Two Islamic textile fragments made of hand-spun and handwoven cotton are featured in the exhibition Jerusalem 1000–1400: Every People Under Heaven, on view through January 8, 2017 (figs. 1a, b; 2a, b). Both display a monochromatic color scheme on undyed cotton fabric, one with a red pattern, the other blue. These simple fragments are believed to be utilitarian rather than luxury items, exemplifying an ancient block printing tradition and manifesting evidence of early global trade. Historically, Indian textile production has been acclaimed worldwide for the alchemy of applying natural dyes to cotton fabric—a difficult fiber to dye—and for the resulting vivid and fast colors. Both in the past and up to the present day, Indian artisans have been known for their skillful and ingenious use of local materials to produce exquisite textiles.
After studying and preparing the two textiles for Jerusalem 1000–1400, I realized that India still retains a lively textile-producing cottage industry, which lead me to formulate research trips supported by Met Travel Grants. My plan was to study and document current production methods of block-printed, tie-dyed, and painted textiles (also known as resist-dyed). The historic Indian block prints are ascribed to workshops of Gujarat, where a substantial printing tradition still exists. Studying the current practices is beneficial to understanding the evolution of this heritage and may lead to deeper insights of how the historic textiles were produced.
The two Indian block prints at The Met are part of a group of early Islamic textiles, also known as the Fustat (Fostat) group, Indo-Egyptian, and Egypto-Arabic textiles, depending on the prevailing understanding of their provenance. The two fragments are representative of The Met's small collection of about 20 textiles from this esteemed group. They were purchased in 1930 by a well-known curator of Islamic Art at The Met, Maurice Dimand, during a trip to the near east. Their early provenance before arriving to The Met is unsubstantiated, but can be surmised.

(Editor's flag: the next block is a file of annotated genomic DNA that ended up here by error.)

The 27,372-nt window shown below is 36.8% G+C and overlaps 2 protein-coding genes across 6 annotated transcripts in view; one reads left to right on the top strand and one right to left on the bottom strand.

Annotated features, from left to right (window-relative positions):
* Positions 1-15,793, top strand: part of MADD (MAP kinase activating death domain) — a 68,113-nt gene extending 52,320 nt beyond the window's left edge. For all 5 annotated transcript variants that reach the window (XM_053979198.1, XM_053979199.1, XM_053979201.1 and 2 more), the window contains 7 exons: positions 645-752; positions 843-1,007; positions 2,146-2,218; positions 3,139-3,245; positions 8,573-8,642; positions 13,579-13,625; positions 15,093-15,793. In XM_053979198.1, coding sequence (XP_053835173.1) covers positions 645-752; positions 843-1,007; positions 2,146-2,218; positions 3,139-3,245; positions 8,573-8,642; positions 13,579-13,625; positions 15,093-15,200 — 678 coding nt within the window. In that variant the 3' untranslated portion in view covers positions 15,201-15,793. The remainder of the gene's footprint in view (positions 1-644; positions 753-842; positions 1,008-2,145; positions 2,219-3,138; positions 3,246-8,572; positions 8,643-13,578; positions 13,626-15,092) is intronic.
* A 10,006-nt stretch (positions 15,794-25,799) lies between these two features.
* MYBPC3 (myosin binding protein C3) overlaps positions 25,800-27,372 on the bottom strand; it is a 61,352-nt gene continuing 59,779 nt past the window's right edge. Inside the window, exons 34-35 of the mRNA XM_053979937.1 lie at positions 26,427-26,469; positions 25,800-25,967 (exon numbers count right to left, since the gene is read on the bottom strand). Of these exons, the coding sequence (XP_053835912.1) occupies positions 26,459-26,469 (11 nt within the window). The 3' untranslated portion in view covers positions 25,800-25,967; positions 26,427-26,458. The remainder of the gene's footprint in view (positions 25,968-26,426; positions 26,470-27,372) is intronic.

Textiles from the Indian block-printed group came to light in the 1920s in Fustat (Old Cairo), Egypt, and were collected rather than excavated professionally, making them difficult to date. Fortunately, more recent controlled archeological excavations, including finds of textiles similar in construction and pattern, were found at Quseir al-Qadim in Egypt, and were assigned to the Mamluk period (mid-13th–late 14th century). The two Met fragments are attributed to the 13th to 14th century. Recent studies highlight the early provenance of the block prints and their popularity and commercial value over a prolonged time period.
The first steps of the current production process involved in the creation of the block-printed textiles require long and laborious cleaning and bleaching of the cotton fabric to remove impurities and prepare the fiber to receive the dye (fig. 3). The fabric is immersed in a solution of camel dung, castor oil, soda ash, and water, and then subjected to trampling and beating until a soap-like solution is formed (fig. 4). This treatment is repeated several times, interspersed with laying in the sun to be bleached by oxidation. In India, it is common to see fields strewn with lengths of fabric laid on the ground to dry and bask in the sun (fig. 5).
A mordant is used in order to fix the dye molecule to the cotton fiber, which also influences the hue, intensity, and colorfastness of the end result. Myrobalan (Harde), a strong tannin from the fruit of Chebulic Myrobalan, a flowering evergreen tree, has traditionally been used as a mordant in India (fig. 6). It is applied to the fabric in a similar process to the one described above for the camel dung and is a precursor to the dyeing procedures.